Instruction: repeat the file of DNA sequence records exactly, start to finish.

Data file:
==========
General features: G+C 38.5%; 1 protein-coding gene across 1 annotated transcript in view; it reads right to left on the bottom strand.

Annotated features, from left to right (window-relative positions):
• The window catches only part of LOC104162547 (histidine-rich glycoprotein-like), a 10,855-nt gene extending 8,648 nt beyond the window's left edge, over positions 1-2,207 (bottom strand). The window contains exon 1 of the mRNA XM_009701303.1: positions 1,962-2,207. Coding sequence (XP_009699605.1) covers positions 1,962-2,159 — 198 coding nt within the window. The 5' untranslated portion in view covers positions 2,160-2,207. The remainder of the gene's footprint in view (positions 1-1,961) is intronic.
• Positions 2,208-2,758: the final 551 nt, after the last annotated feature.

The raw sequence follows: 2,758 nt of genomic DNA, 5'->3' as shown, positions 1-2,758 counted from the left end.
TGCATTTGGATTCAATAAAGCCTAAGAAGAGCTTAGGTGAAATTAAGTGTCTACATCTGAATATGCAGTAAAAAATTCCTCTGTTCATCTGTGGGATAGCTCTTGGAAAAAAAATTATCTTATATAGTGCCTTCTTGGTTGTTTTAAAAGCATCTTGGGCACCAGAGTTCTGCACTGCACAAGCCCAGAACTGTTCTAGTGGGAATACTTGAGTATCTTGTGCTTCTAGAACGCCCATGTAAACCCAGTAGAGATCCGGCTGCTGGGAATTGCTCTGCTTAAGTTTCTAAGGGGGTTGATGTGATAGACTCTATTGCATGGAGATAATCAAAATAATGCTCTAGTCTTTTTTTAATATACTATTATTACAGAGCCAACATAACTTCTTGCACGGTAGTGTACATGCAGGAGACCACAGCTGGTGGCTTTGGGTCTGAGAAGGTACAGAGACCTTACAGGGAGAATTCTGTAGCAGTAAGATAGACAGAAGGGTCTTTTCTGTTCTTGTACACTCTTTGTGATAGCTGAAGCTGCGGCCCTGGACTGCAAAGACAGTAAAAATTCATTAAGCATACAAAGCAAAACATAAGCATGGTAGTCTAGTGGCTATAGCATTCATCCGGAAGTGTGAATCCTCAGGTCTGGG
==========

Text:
General features: G+C 38.5%; 1 protein-coding gene across 1 annotated transcript in view; it reads right to left on the bottom strand.

Annotated features, from left to right (window-relative positions):
• The window catches only part of LOC104162547 (histidine-rich glycoprotein-like), a 10,855-nt gene extending 8,648 nt beyond the window's left edge, over positions 1-2,207 (bottom strand). The window contains exon 1 of the mRNA XM_009701303.1: positions 1,962-2,207. Coding sequence (XP_009699605.1) covers positions 1,962-2,159 — 198 coding nt within the window. The 5' untranslated portion in view covers positions 2,160-2,207. The remainder of the gene's footprint in view (positions 1-1,961) is intronic.
• Positions 2,208-2,758: the final 551 nt, after the last annotated feature.

The raw sequence follows: 2,758 nt of genomic DNA, 5'->3' as shown, positions 1-2,758 counted from the left end.
TGCATTTGGATTCAATAAAGCCTAAGAAGAGCTTAGGTGAAATTAAGTGTCTACATCTGAATATGCAGTAAAAAATTCCTCTGTTCATCTGTGGGATAGCTCTTGGAAAAAAAATTATCTTATATAGTGCCTTCTTGGTTGTTTTAAAAGCATCTTGGGCACCAGAGTTCTGCACTGCACAAGCCCAGAACTGTTCTAGTGGGAATACTTGAGTATCTTGTGCTTCTAGAACGCCCATGTAAACCCAGTAGAGATCCGGCTGCTGGGAATTGCTCTGCTTAAGTTTCTAAGGGGGTTGATGTGATAGACTCTATTGCATGGAGATAATCAAAATAATGCTCTAGTCTTTTTTTAATATACTATTATTACAGAGCCAACATAACTTCTTGCACGGTAGTGTACATGCAGGAGACCACAGCTGGTGGCTTTGGGTCTGAGAAGGTACAGAGACCTTACAGGGAGAATTCTGTAGCAGTAAGATAGACAGAAGGGTCTTTTCTGTTCTTGTACACTCTTTGTGATAGCTGAAGCTGCGGCCCTGGACTGCAAAGACAGTAAAAATTCATTAAGCATACAAAGCAAAACATAAGCATGGTAGTCTAGTGGCTATAGCATTCATCCGGAAGTGTGAATCCTCAGGTCTGGG